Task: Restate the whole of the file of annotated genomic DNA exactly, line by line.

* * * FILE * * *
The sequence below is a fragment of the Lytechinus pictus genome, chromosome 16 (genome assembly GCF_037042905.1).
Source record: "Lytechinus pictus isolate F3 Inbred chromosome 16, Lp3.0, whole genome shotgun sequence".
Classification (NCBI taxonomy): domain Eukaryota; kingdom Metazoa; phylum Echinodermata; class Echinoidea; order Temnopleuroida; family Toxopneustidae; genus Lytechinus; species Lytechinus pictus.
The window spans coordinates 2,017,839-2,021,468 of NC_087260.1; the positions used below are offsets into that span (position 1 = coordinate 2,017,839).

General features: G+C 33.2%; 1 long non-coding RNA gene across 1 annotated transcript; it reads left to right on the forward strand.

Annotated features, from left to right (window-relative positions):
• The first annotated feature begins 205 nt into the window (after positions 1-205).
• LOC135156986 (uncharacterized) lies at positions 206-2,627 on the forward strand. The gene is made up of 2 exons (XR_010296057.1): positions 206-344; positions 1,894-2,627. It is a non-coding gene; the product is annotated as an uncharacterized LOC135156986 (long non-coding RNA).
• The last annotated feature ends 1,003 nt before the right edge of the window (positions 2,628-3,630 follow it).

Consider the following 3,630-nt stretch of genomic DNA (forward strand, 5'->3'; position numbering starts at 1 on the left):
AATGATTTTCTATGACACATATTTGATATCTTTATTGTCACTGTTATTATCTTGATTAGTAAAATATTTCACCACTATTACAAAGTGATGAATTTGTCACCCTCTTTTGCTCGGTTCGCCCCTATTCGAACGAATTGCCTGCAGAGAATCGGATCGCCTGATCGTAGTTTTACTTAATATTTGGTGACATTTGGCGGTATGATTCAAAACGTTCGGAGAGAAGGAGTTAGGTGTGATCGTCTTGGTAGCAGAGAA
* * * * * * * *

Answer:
The sequence below is a fragment of the Lytechinus pictus genome, chromosome 16 (genome assembly GCF_037042905.1).
Source record: "Lytechinus pictus isolate F3 Inbred chromosome 16, Lp3.0, whole genome shotgun sequence".
Classification (NCBI taxonomy): domain Eukaryota; kingdom Metazoa; phylum Echinodermata; class Echinoidea; order Temnopleuroida; family Toxopneustidae; genus Lytechinus; species Lytechinus pictus.
The window spans coordinates 2,017,839-2,021,468 of NC_087260.1; the positions used below are offsets into that span (position 1 = coordinate 2,017,839).

General features: G+C 33.2%; 1 long non-coding RNA gene across 1 annotated transcript; it reads left to right on the forward strand.

Annotated features, from left to right (window-relative positions):
• The first annotated feature begins 205 nt into the window (after positions 1-205).
• LOC135156986 (uncharacterized) lies at positions 206-2,627 on the forward strand. The gene is made up of 2 exons (XR_010296057.1): positions 206-344; positions 1,894-2,627. It is a non-coding gene; the product is annotated as an uncharacterized LOC135156986 (long non-coding RNA).
• The last annotated feature ends 1,003 nt before the right edge of the window (positions 2,628-3,630 follow it).

Consider the following 3,630-nt stretch of genomic DNA (forward strand, 5'->3'; position numbering starts at 1 on the left):
AATGATTTTCTATGACACATATTTGATATCTTTATTGTCACTGTTATTATCTTGATTAGTAAAATATTTCACCACTATTACAAAGTGATGAATTTGTCACCCTCTTTTGCTCGGTTCGCCCCTATTCGAACGAATTGCCTGCAGAGAATCGGATCGCCTGATCGTAGTTTTACTTAATATTTGGTGACATTTGGCGGTATGATTCAAAACGTTCGGAGAGAAGGAGTTAGGTGTGATCGTCTTGGTAGCAGAGAA